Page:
Portrait of Lieutenant Joseph C. Shaw, 99th U.S. Colored Troops (ca. 1864).

Portrait of Lieutenant Joseph C. Shaw, 99th U.S. Colored Troops (ca. 1864).

That’s the great strength of the Joseph C. Shaw Papers, a collection held by the State Archives of Florida at its research facility in Tallahassee. Shaw was an Ohio native who served in the Sixth Michigan Infantry before accepting a commission as a lieutenant in the Fifteenth Regiment of the Corps d’Afrique in Louisiana. This unit was later reorganized as the 99th United States Colored Troops, which served in Florida in 1864 and 1865. The 99th was one of 175 Union regiments consisting mainly of African-American soldiers. The officers in these units were almost always white.

Shaw served as the quartermaster for his regiment, handling much of the paperwork regarding supplies, equipment, foraging for the animals, and rations for the men. His papers contain a variety of reports describing exactly what was issued to and consumed by the 99th U.S. Colored Troops while they were stationed at various points along Florida’s Gulf coast. Here are a few sample pages from the reports – click each image to enlarge:

Abstract of Provisions issued to the 99th U.S. Colored Troops at Punta Rassa, Florida in March 1865. Box 4, folder 8, Joseph C. Shaw Papers (Collection M88-28), State Archives of Florida.

Abstract of Provisions issued to the 99th U.S. Colored Troops at Punta Rassa, Florida in March 1865. Box 4, folder 8, Joseph C. Shaw Papers (Collection M88-28), State Archives of Florida.

List of items belonging to the 99th U.S. Colored Troops lost or destroyed during the Battle of Natural Bridge in March 1865 near St. Marks, Florida. Box 3, Joseph C. Shaw Papers (Collection M88-28), State Archives of Florida.

List of items belonging to the 99th U.S. Colored Troops lost or destroyed during the Battle of Natural Bridge in March 1865 near St. Marks, Florida. Box 3, Joseph C. Shaw Papers (Collection M88-28), State Archives of Florida.

Record of clothing issued to personnel of the 99th U.S. Colored Troops in October 1864. Note that each unit member's signature is indicated by an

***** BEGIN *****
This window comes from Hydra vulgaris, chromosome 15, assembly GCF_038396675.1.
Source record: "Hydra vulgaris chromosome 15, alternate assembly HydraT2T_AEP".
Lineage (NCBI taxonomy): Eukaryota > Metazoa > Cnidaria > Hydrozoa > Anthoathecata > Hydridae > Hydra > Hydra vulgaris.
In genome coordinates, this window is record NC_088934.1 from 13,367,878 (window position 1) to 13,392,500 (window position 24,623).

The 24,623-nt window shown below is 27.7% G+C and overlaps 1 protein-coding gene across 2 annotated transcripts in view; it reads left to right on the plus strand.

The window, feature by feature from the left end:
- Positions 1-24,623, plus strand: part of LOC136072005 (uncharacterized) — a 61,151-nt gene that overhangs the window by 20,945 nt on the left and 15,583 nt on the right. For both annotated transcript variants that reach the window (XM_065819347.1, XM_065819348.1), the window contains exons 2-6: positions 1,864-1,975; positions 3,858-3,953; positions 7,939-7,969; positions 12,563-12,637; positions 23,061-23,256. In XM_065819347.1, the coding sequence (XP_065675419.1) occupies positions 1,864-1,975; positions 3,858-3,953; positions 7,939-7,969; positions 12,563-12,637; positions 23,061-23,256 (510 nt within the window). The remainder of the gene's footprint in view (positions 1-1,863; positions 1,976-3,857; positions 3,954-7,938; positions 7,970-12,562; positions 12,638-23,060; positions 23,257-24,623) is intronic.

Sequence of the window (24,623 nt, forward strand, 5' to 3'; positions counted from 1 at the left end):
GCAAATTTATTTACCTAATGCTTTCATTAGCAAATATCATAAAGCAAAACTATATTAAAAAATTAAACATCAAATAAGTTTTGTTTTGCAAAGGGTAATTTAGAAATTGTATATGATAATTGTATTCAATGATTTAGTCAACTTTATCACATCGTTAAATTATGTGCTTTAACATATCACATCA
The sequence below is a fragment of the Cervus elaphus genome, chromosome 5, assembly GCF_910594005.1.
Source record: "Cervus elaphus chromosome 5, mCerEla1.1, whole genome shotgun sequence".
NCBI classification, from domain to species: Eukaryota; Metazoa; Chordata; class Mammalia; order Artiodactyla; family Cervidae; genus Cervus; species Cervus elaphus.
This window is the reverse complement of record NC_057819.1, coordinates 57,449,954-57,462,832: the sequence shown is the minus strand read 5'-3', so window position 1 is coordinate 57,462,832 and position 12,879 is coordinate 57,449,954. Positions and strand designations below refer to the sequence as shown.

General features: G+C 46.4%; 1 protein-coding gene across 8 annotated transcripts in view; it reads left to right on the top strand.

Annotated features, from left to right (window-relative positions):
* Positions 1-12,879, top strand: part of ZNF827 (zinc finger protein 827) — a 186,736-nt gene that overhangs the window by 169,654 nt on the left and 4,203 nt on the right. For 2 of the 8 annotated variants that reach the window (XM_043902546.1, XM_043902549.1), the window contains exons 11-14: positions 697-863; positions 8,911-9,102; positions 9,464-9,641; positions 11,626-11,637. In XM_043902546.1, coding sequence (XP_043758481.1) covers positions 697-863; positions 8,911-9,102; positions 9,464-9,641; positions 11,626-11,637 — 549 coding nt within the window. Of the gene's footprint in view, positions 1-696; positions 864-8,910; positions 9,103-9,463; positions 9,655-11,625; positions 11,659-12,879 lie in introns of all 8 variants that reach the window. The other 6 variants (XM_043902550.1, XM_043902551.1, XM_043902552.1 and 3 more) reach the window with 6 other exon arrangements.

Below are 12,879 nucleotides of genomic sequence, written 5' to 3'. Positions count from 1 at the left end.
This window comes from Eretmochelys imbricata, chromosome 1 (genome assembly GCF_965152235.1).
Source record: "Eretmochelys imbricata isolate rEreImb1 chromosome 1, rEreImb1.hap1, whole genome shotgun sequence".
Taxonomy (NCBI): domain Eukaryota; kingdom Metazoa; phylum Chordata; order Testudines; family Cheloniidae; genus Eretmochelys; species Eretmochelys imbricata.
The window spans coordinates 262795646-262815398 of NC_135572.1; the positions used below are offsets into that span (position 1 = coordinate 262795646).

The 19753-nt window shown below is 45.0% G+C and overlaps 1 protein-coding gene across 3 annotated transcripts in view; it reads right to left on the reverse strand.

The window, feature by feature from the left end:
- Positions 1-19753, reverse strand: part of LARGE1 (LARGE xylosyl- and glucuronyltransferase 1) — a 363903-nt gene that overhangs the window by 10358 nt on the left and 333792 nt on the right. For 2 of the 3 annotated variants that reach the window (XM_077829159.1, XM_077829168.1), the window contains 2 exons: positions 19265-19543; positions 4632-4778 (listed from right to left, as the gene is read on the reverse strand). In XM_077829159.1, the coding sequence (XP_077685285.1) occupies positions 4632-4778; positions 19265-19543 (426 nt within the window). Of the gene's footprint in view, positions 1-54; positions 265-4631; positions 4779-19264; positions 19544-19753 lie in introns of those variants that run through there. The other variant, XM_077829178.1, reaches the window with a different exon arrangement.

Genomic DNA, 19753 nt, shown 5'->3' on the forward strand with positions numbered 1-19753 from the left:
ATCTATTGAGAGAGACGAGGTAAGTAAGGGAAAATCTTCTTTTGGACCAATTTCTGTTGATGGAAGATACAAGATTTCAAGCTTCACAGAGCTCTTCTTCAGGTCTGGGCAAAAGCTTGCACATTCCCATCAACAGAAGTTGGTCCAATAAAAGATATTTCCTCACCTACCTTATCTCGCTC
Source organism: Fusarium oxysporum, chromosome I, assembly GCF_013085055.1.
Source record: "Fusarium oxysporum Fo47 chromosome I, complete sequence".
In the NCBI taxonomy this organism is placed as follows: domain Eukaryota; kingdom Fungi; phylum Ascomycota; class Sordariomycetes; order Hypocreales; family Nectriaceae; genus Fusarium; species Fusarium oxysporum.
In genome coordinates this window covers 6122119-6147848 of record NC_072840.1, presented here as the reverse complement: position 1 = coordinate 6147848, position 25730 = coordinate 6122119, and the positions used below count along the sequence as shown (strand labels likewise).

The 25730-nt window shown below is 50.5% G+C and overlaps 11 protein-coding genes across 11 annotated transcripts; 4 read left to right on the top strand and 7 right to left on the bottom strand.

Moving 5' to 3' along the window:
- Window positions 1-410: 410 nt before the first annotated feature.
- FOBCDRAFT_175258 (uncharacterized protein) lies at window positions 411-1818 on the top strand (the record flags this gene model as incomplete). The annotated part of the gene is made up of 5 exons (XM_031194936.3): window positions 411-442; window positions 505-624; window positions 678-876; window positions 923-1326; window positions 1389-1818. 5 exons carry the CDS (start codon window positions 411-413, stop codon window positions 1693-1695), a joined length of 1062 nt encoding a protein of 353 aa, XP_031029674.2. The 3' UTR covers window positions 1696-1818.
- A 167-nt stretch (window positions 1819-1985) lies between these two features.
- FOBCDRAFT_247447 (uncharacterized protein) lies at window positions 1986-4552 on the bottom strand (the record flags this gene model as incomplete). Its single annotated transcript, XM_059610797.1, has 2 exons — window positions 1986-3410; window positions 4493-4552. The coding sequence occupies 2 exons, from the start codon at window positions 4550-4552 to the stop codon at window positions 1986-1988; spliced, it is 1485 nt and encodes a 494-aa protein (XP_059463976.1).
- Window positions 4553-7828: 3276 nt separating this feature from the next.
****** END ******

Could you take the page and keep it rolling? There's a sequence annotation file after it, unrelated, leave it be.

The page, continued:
Record of clothing issued to personnel of the 99th U.S. Colored Troops in October 1864. Note that each unit member’s signature is indicated by an “X” mark. Even though the 99th USCT was a Union regiment, it was raised in Louisiana, where its members had enjoyed few if any opportunities for formal education. Box 4, Joseph C. Shaw Papers (Collection M88-28), State Archives of Florida.

These records may seem rather mundane, but it’s exactly this sort of information that helps historians piece together the daily experiences of soldiers during the Civil War. They are especially useful when examined alongside diaries and letters from individual soldiers to help parse some of the references the authors make to their living conditions.

Because these records were generally shared between unit quartermasters and the military departments of the Union and Confederate governments, the majority of these reports (where they still exist at all) are accessible only through the National Archives in Washington. In a few cases, such as that of Joseph Shaw, quartermaster officers or generals retained their own copies of the reports, and they eventually made their way to other archives such as the State Archives of Florida by donation.

To learn more about the Civil War era records housed at the State Archives of Florida, check out our research guide on the subject. We also recommend reviewing the Civil War in Florida bibliography from the State Library.